Fundamentals for Fixing Negative News Coverage
Mark Twain once said something like, "Never get in a fight with someone who buys ink by the barrell," and I have periodically repeated that advice to clients licking their wounds from negative media coverage. While every newsmaker should expect accuracy in reporting, nobody should feel entitled to fairness. The two should not be confused, but often are. Balance, tone and subtle word choices can make a technically accurate article completely unstasfactory.
That said, little good can come from pushing back too hard on a reporter or editor. I rarely get overly dramatic, but when clients or their legal counsel discuss options -- discussions that inevitably include the possibility of lawsuits -- I become a table pounding fanatic, advocating a less-is-more approach. Indeed, when there are apparent misunderstandings, that can be the best time to make overtures to reporters and editors that can forge long-term relationships and pay dividends in terms of accurate coverage well into the future.
The Press "was virtually bankrupt when I bought it," Connor said Monday. "We got it turned around and making money."
The Press' revenue has climbed from $900,000 at the end of 2001 to more than $3 million, Connor said. And its average circulation is now 10,000, including 7,500 readers who pay for subscriptions or request its delivery.
However, in 1998, when Lionheart acquired the Press, Connor told the Star-Telegram that the paper had annual revenues approaching $3 million and was profitable.
The Star-Telegram article in fact was accurate. It pointed out that Connor was quoted as saying that the paper had grown to have annual revenues of more than $3 million, and then pointed out that nine years ago Connor told the Star-Telegram that revenues were already approaching $3 million. Not exactly robust growth.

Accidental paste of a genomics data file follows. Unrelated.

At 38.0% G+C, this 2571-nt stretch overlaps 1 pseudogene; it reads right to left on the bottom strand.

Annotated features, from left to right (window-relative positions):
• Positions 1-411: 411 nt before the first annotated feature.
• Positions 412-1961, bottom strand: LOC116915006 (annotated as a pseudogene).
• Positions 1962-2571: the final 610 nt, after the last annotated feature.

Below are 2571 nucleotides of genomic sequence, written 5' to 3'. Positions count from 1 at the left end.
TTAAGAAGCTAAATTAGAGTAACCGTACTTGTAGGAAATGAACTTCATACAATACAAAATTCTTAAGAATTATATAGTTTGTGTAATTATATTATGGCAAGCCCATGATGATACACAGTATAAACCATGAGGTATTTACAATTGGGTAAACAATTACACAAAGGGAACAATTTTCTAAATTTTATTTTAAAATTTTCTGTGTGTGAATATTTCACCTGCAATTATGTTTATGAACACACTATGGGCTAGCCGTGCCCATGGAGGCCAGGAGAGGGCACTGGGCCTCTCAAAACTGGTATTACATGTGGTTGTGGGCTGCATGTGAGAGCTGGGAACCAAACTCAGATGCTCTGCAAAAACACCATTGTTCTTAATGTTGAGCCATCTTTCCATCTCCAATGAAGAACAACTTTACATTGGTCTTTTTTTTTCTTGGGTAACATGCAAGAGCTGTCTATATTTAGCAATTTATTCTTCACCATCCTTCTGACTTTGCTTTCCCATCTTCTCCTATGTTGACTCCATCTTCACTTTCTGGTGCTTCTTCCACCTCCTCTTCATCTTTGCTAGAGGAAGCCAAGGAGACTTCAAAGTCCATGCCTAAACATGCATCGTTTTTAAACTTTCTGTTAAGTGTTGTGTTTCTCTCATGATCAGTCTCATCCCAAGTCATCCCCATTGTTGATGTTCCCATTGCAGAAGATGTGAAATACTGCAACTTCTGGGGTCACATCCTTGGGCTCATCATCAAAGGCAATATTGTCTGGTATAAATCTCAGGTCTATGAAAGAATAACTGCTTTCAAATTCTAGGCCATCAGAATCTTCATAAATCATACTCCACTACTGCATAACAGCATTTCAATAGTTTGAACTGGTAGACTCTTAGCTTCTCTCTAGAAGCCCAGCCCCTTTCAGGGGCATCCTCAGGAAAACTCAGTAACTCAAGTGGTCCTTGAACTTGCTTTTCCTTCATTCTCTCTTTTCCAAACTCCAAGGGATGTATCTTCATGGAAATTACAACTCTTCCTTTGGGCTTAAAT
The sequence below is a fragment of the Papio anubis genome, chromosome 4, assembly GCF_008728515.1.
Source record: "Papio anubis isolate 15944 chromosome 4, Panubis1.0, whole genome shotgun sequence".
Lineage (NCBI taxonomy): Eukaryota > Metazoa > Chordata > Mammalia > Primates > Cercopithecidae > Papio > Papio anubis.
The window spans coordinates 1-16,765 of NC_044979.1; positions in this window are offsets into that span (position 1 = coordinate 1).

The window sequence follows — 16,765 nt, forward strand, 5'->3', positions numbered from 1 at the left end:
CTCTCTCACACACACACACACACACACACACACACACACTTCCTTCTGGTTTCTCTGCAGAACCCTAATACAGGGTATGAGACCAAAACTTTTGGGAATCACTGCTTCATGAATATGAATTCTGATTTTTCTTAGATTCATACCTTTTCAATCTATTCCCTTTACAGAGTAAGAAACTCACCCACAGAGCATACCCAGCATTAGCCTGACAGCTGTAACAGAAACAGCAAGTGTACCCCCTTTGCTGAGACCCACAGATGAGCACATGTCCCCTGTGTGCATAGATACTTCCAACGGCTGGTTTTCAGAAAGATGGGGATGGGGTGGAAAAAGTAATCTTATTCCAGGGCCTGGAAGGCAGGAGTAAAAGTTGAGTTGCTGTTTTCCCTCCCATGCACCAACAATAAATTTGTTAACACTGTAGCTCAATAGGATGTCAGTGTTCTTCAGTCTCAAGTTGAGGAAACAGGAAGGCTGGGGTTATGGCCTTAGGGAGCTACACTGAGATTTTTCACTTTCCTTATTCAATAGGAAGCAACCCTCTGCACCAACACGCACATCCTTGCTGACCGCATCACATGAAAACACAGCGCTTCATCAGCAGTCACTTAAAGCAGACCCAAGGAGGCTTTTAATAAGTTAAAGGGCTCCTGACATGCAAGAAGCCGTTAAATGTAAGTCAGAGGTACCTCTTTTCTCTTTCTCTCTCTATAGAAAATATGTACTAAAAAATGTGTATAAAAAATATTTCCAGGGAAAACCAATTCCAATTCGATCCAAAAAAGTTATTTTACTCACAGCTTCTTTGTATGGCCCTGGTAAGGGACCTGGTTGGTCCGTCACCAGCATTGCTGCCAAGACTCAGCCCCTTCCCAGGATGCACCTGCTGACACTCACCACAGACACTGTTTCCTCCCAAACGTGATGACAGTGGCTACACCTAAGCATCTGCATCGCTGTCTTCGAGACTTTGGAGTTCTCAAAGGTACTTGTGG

What really got Connor animated was the use of a single word: "however" when pointing out the apparent discrepency -- the idea that he could suggest a growing enterprise when in fact it had barely grown in revenue in nearly a decade. He said that using "however" suggested he was not being honest, writing: "That is a supposedly nice way -- but also a cheesy way -- to try to impugn my credibility without just flat-out saying that I am a liar."
This is where I would normally suggest that my client calm down, take and aspirin and maybe tone it down a little. But Connor was just getting started. He wrote that the reporter in question, Maria Perotin, had a "hidden agenda," challenged the Star-Telegram to open its books for the same period and then called for Ms. Perotin to resign.
All this and he never contacted Maria Perotin to express his concerns. Nor did he contact her editor. Nor, as far as I know, did Mr. Connor contact the publisher of the Star-Telegram.
I think you'd have to be pretty thin skinned to get as worked up about an issue of semantics as Mr. Connor did. If he consulted with others at the Business Press and they decided that the best approach to express their displeasure was to attack and impugn the integrity of the reporter, I have to wonder if they have any self awareness at all. Anyone who gathers information and moulds that information into stories that are printed for the world to see will make word choices that make someone upset. Even the Fort Worth Business Press does it, regardless of whether they consider themselves champions of business or not. It is inevitable.